#1,156 – Covariance and Generic Delegate Types

As with generic interfaces, generic delegate types are covariant if you mark output parameters as out.

In the example below, we’re unable to assign an instance of ReturnDelegate<Terrier> to ReturnDelegate<Dog>.  The delegate type is not covariant.

        public delegate T ReturnDelegate<T>();

        public static Terrier GenerateTerrier()
        {
            return new Terrier("Bubba");
        }

        static void Main(string[] args)
        {
            ReturnDelegate<Terrier> del = GenerateTerrier;

            // Error: Cannot implicitly convert ReturnDelegate<Terrier>
            // to ReturnDelegate<Dog>
            ReturnDelegate<Dog> del2 = del;
        }

We can get the delegate type to behave covariantly by marking its type parameter with the out keyword.

        public delegate T ReturnDelegate<out T>();

We can now assign an instance of ReturnDelegate<Terrier> to a variable of type ReturnDelegate<Dog>.

#1,148 – When to Use a Generic Covariant Interface

You can use a generic covariant interface as a workaround for the lack of covariance in generic types.

Suppose that we have a generic Pile<T> type as follows:

    public class Pile<T> where T: class
    {
        List<T> pile = new List<T>();

        public void Add(T item)
        {
            if (!pile.Contains(item))
                pile.Add(item);
        }

        public T GetFirst()
        {
            return (pile.Count > 0) ? pile[0] : null;
        }
    }

Because this generic type doesn’t support covariance, we can run into the problem shown below.

        static void Main(string[] args)
        {
            Pile<Terrier> lilDogs = new Pile<Terrier>();
            lilDogs.Add(new Terrier("Jack"));
            lilDogs.Add(new Terrier("Eddie"));

            // Compile error: can't convert from Pile<Terrier> to
            // Pile<Dog>
            ShowFirstDog(lilDogs);
        }

        static void ShowFirstDog(Pile<Dog> dogs)
        {
            Console.WriteLine(dogs.GetFirst().Name);
        }

We could write a method that took a Pile<Terrier>, rather than Pile<Dog>, but the it still might be useful to have a Pile<Dog> version that could handle various subtypes of Dog.

The workaround is to add an interface to Pile<T> that contains only methods that have T as an output parameter.  The interface marks the T parameter with the out keyword.  The updated code is shown below.

    public interface IGetFirst<out T>
    {
        T GetFirst();
    }

    public class Pile<T> : IGetFirst<T>
        where T: class
    {
        List<T> pile = new List<T>();

        public void Add(T item)
        {
            if (!pile.Contains(item))
                pile.Add(item);
        }

        public T GetFirst()
        {
            return (pile.Count > 0) ? pile[0] : null;
        }
    }

We can now use IGetFirst<T> covariantly, rather than trying to use Pile<T> covariantly.

        static void Main(string[] args)
        {
            Pile<Terrier> lilDogs = new Pile<Terrier>();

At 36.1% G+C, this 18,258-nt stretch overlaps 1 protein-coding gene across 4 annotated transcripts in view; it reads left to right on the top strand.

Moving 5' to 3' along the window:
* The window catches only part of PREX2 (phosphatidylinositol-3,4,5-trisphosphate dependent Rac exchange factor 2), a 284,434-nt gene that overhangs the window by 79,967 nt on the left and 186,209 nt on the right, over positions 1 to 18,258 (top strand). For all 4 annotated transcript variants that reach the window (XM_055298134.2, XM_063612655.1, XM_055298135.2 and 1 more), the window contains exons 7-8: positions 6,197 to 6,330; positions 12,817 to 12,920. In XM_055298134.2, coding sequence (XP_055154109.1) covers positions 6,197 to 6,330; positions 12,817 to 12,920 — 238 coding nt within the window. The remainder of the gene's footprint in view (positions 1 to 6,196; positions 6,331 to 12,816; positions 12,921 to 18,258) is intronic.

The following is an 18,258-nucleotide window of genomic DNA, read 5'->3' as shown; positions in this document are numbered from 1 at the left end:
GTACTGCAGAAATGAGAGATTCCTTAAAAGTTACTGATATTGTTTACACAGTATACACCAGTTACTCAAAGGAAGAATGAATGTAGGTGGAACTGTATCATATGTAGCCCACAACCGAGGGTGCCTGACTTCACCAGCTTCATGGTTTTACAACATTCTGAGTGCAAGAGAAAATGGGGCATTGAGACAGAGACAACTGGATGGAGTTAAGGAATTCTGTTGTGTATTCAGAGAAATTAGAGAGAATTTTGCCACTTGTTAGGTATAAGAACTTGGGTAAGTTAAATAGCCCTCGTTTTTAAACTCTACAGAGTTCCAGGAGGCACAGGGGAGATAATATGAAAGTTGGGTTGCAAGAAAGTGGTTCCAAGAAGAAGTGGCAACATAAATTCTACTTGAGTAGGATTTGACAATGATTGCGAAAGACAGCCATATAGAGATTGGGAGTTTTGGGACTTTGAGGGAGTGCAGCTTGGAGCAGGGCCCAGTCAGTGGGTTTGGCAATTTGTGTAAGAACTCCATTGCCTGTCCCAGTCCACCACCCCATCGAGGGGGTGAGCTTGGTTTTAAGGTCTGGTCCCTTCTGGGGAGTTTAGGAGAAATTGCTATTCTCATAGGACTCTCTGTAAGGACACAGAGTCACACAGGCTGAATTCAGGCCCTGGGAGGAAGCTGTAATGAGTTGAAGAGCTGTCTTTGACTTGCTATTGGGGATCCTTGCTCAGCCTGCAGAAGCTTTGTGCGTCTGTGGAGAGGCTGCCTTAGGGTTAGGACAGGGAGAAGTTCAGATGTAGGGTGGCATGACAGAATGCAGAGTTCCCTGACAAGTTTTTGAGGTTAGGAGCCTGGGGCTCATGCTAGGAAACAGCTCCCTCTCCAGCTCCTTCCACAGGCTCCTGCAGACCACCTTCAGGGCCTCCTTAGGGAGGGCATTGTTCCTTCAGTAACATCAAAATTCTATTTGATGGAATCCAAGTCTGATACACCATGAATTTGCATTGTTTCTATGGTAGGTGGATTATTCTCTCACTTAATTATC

lilDogs.Add(new Terrier("Jack"));
            lilDogs.Add(new Terrier("Eddie"));

            // This works !
            ShowFirstDog(lilDogs);
        }

        static void ShowFirstDog(IGetFirst<Dog> dogs)
        {
            Console.WriteLine(dogs.GetFirst().Name);
        }

1184-001

#1,147 – Why Generics Don’t Support Covariance

In C#, arrays support covariance, but generics do not.  Generics aren’t covariant in order to avoid the problem that we have with covariant arrays.  With arrays, we get type mismatch exceptions when trying to put something into the array of the wrong type.  The core problem here is that the array looks syntactically like an array of the base type, but is actually an array of the more derived type.

Generics in C# aren’t covariant in order to avoid this same problem.  The language designers decided to support covariance for arrays but not for generics.  The reasons are likely more historical than technical.

            // Array covariance--OK
            Dog[] dogs = new Terrier[5];

            // The problem with array covariance.
            // Compiler allows, but throws ArrayTypeMismatchException
            // at run-time
            dogs[0] = new BorderCollie("Shep");

            // Generic covariance--not allowed (compiler error)
            List<Dog> moreDogs = new List<Terrier>();

#1,068 – Generic IEnumerable Interface Is Covariant

A covariant generic interface is one that allows an assignment from a constructed version of the interface on a derived class to a constructed version of the interface for a base class.

For example:

            // If herders is (or implements) IFirstAndLast<BorderCollie>:
            IFirstAndLast<Dog> dogLine = herders;

The IEnumerable<T> interface in System.Collections.Generic is covariant.  This means that you can assign a collection of a given type to an IEnumerable<T> where the represents a type further up the inheritance chain.

For example:

            List<BorderCollie> someBCs = new List<BorderCollie> {
                new BorderCollie("Shep"),
                new BorderCollie("Kirby")
            };

            // Because BorderCollie derives from Dog,
            // we can do the following
            IEnumerable<Dog> dogList = someBCs;

If MerleBorderCollie inherits from BorderCollie, which in turn inherits from Dog, we can also do: